In theory, the evaluation of marketing programs is the third major stage in the marketing process, designed to provide feedback regarding the success or impact of programs and, most importantly, to provide the information required to modify or change marketing strategies and implementation.

The evaluation process can range in sophistication and complexity from the analysis of internal sales data to formal market research studies and evaluations.

Evaluation services are either provided in-house or through marketing research firms or consultants. Unlike the provision of planning and implementation services, it is common practice in marketing (as in financial matters) to have an evaluation (a.k.a. audit) conducted by more objective, arms length parties. Service providers can be subdivided into several sub-segments including full service research firms, specialty research firms such as audience measurement firms, firms specializing in providing field services to other marketing research companies, qualitative research specialists, etc.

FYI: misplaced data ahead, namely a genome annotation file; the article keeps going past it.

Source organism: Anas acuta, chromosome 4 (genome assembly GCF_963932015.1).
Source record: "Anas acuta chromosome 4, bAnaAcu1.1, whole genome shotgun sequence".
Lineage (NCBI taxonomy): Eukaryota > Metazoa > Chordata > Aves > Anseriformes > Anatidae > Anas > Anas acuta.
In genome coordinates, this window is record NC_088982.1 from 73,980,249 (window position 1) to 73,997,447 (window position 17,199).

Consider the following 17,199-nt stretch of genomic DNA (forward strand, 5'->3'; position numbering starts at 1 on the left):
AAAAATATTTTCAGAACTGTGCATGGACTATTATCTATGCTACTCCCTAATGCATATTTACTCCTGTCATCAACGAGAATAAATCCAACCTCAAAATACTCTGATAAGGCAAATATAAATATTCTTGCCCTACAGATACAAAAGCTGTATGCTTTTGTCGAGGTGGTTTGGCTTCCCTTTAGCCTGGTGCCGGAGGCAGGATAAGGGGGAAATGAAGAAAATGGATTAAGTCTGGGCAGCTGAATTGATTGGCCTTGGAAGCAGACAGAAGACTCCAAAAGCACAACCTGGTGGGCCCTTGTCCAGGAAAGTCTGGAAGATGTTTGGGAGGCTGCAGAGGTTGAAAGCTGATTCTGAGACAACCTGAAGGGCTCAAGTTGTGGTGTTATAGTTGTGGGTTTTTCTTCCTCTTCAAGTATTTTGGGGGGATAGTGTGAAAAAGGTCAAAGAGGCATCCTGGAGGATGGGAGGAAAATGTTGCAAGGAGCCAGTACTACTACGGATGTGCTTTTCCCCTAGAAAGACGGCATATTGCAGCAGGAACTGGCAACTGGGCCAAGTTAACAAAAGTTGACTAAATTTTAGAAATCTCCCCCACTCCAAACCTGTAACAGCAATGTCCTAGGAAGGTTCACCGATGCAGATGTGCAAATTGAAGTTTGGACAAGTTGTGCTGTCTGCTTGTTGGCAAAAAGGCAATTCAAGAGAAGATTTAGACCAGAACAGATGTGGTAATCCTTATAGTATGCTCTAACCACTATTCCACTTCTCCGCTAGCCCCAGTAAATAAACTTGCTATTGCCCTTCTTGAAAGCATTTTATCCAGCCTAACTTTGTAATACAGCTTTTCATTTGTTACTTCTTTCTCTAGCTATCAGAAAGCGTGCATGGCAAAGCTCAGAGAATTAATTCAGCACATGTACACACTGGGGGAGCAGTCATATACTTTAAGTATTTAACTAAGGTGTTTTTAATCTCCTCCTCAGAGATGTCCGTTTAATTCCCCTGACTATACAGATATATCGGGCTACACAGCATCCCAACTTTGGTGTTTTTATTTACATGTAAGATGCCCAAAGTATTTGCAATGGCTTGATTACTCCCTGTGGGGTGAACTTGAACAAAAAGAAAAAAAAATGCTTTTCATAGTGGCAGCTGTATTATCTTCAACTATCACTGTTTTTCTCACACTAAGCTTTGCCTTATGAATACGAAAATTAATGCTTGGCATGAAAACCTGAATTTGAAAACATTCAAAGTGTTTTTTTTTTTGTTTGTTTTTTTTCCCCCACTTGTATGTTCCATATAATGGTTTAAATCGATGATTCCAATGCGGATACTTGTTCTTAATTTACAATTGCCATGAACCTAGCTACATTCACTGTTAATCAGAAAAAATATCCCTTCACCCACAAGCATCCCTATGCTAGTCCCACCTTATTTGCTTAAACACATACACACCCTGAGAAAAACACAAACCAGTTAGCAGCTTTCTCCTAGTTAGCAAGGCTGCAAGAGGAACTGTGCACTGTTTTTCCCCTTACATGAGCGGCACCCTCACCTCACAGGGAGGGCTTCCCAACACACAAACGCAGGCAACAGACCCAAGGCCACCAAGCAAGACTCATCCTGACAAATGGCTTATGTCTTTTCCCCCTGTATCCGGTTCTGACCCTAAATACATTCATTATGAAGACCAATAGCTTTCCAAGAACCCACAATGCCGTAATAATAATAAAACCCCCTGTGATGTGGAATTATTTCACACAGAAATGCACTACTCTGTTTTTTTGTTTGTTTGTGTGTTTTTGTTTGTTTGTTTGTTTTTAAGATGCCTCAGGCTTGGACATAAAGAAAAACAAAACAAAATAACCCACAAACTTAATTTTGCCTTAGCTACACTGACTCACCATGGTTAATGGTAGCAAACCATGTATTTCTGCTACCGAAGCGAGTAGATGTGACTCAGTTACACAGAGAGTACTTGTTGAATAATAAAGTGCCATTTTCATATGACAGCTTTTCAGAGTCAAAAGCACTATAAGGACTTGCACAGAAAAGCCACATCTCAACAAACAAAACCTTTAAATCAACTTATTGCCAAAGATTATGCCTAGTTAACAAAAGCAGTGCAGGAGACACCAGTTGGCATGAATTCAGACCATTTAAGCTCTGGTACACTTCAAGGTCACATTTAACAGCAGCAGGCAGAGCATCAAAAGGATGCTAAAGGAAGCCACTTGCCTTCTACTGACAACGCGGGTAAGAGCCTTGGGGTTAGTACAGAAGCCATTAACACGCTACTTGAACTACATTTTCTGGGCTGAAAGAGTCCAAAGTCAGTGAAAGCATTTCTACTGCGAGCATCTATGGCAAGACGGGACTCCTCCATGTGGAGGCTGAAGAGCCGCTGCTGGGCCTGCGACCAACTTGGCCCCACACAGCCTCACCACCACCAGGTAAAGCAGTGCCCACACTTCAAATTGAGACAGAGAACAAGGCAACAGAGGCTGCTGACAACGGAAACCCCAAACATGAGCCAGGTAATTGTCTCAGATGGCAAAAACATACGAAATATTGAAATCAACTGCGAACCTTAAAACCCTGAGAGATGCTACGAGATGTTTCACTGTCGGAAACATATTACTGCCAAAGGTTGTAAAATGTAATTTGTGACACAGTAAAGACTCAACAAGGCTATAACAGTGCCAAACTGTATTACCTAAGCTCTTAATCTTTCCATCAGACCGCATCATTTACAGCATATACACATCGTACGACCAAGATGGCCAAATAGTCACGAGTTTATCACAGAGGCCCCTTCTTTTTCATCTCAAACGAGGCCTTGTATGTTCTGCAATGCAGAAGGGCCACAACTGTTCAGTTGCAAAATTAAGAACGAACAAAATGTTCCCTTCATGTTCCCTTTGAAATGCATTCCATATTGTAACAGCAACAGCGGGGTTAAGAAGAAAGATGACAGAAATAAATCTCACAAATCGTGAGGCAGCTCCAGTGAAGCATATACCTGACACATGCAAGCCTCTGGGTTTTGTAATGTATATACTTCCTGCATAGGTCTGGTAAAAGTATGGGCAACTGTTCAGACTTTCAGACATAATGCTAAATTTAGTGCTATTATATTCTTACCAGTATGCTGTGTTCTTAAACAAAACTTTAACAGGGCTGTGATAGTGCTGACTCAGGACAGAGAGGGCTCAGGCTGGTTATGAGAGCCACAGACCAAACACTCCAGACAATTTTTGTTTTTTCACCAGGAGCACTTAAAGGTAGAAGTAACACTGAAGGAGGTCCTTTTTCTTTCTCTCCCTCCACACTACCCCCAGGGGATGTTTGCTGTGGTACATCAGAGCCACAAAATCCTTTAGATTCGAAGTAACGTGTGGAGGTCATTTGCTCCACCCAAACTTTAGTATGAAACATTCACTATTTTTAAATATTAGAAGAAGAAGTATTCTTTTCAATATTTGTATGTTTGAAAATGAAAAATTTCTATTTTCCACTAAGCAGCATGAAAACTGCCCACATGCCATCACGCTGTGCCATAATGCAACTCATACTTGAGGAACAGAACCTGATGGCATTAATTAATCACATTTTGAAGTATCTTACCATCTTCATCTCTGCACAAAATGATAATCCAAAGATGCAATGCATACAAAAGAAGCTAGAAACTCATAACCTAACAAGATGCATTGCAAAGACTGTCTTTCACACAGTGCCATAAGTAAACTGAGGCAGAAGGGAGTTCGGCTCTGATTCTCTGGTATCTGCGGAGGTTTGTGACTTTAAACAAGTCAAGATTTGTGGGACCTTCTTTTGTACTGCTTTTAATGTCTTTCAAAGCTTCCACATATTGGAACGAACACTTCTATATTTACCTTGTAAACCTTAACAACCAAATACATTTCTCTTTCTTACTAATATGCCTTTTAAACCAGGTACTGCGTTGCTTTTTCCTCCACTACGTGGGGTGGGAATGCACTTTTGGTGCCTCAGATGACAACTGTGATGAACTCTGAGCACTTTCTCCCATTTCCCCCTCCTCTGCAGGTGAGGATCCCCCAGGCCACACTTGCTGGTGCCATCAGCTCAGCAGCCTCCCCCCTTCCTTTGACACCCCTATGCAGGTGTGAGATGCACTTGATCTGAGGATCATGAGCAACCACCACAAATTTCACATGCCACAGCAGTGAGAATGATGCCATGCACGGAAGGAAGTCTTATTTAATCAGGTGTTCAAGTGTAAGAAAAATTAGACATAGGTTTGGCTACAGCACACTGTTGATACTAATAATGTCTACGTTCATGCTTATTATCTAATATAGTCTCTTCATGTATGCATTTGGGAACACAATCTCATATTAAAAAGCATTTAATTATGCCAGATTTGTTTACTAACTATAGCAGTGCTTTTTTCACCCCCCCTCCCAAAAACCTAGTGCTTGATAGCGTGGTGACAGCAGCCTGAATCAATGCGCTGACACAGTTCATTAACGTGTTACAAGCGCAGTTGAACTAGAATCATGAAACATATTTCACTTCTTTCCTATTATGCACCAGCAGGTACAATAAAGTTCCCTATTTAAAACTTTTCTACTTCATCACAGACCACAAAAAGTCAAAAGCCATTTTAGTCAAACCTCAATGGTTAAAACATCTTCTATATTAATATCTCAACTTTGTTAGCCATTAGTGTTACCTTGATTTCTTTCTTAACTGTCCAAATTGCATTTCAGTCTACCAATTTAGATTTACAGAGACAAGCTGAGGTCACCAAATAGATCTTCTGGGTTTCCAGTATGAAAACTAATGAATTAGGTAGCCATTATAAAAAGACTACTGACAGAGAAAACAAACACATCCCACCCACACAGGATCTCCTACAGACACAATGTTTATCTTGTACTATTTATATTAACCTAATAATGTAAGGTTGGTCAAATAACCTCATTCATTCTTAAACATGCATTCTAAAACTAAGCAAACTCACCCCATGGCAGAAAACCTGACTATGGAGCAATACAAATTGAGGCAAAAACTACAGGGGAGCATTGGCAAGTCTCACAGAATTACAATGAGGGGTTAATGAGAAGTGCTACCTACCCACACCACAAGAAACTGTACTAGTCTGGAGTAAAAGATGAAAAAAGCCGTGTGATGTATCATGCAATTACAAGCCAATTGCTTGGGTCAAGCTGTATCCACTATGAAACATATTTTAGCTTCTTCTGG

The following table provides an overview of how the consultant fits into a company's marketing, and/or business management planning, implementation and evaluation processes. Please note that the categorization of service providers into the three process areas is generalized and not meant to indicate exclusive provision of such services.






Helping clients identify and/or make marketing policy decisions

Helping clients to actually execute marketing programs

Providing information in support of marketing decisions

Activity Summary

The development of strategic business and/or marketing plans, including development and selection of marketing sub-categories